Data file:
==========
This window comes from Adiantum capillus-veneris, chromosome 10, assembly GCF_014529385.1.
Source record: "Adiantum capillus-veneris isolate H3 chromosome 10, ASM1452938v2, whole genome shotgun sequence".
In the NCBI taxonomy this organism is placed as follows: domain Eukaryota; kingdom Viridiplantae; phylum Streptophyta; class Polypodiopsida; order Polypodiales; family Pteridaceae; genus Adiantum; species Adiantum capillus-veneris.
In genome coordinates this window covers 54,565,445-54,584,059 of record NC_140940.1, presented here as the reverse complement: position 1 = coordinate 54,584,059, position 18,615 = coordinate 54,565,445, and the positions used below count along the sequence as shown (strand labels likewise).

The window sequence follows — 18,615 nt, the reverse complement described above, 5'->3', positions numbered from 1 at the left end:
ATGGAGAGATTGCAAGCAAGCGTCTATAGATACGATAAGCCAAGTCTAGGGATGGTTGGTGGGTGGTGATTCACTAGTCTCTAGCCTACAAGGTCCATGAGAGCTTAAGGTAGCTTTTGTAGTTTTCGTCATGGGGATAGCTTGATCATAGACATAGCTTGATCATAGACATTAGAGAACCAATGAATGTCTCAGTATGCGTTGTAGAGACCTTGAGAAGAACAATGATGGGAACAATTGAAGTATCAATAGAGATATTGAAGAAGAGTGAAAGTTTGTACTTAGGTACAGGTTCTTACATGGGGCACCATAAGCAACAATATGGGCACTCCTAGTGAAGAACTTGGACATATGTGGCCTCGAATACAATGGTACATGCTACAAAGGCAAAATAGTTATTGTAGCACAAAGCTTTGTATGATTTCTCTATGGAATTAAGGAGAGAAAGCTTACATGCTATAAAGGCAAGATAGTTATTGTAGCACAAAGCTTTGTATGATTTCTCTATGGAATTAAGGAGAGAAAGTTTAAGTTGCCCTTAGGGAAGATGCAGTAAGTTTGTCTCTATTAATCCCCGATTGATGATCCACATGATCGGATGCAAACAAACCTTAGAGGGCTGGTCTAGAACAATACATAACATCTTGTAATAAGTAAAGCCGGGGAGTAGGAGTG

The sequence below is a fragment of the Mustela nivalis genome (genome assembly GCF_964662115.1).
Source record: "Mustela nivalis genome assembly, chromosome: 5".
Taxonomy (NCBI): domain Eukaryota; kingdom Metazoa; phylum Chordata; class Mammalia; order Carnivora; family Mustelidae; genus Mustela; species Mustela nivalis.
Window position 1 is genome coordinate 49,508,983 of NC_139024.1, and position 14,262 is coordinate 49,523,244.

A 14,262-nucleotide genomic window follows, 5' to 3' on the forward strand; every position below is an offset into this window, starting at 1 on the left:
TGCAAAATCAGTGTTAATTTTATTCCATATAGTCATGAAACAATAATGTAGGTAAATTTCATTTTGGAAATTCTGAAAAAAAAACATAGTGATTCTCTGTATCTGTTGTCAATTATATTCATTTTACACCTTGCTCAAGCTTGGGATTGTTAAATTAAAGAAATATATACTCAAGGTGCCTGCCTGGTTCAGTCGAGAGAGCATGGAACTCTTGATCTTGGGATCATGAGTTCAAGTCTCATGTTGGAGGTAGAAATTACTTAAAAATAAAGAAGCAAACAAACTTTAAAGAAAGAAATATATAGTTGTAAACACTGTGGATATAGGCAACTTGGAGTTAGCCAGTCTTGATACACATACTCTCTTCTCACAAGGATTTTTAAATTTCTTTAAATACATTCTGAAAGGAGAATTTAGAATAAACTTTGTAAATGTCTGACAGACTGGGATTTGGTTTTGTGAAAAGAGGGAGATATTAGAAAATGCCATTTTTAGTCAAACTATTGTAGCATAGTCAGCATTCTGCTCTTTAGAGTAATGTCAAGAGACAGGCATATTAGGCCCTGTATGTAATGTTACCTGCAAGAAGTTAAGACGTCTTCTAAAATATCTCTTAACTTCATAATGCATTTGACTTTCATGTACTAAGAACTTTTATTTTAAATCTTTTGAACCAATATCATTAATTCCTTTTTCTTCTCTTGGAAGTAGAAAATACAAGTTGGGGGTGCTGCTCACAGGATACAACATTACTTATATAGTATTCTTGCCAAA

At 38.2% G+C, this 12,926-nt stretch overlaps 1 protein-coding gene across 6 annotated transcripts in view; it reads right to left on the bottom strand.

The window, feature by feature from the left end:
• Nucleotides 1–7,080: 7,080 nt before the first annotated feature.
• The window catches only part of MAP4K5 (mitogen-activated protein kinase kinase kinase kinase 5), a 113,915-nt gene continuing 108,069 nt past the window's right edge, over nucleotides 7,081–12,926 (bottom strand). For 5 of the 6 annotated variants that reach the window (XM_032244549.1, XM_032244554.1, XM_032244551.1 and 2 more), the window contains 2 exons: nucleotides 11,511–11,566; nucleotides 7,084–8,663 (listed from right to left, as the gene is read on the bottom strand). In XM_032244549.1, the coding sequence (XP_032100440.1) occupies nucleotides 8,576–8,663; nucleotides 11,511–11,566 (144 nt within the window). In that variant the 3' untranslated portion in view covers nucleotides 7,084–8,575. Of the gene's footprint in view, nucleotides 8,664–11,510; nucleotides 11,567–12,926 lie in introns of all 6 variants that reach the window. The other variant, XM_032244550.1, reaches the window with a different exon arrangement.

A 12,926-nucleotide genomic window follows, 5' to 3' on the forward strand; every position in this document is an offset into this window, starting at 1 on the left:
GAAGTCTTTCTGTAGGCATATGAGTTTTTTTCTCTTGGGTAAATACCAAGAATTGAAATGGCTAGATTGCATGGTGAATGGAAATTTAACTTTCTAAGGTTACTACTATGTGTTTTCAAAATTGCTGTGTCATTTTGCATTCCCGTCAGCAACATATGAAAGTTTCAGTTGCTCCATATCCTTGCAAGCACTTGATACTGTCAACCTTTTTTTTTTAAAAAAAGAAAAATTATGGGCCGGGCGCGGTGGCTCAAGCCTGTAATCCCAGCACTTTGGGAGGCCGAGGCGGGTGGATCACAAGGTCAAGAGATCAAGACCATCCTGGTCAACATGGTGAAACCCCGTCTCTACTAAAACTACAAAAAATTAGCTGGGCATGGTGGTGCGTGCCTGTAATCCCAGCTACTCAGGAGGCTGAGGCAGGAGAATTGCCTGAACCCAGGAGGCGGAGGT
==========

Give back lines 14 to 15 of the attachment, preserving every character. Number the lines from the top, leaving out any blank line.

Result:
The window, feature by feature from the left end:
• Nucleotides 1–7,080: 7,080 nt before the first annotated feature.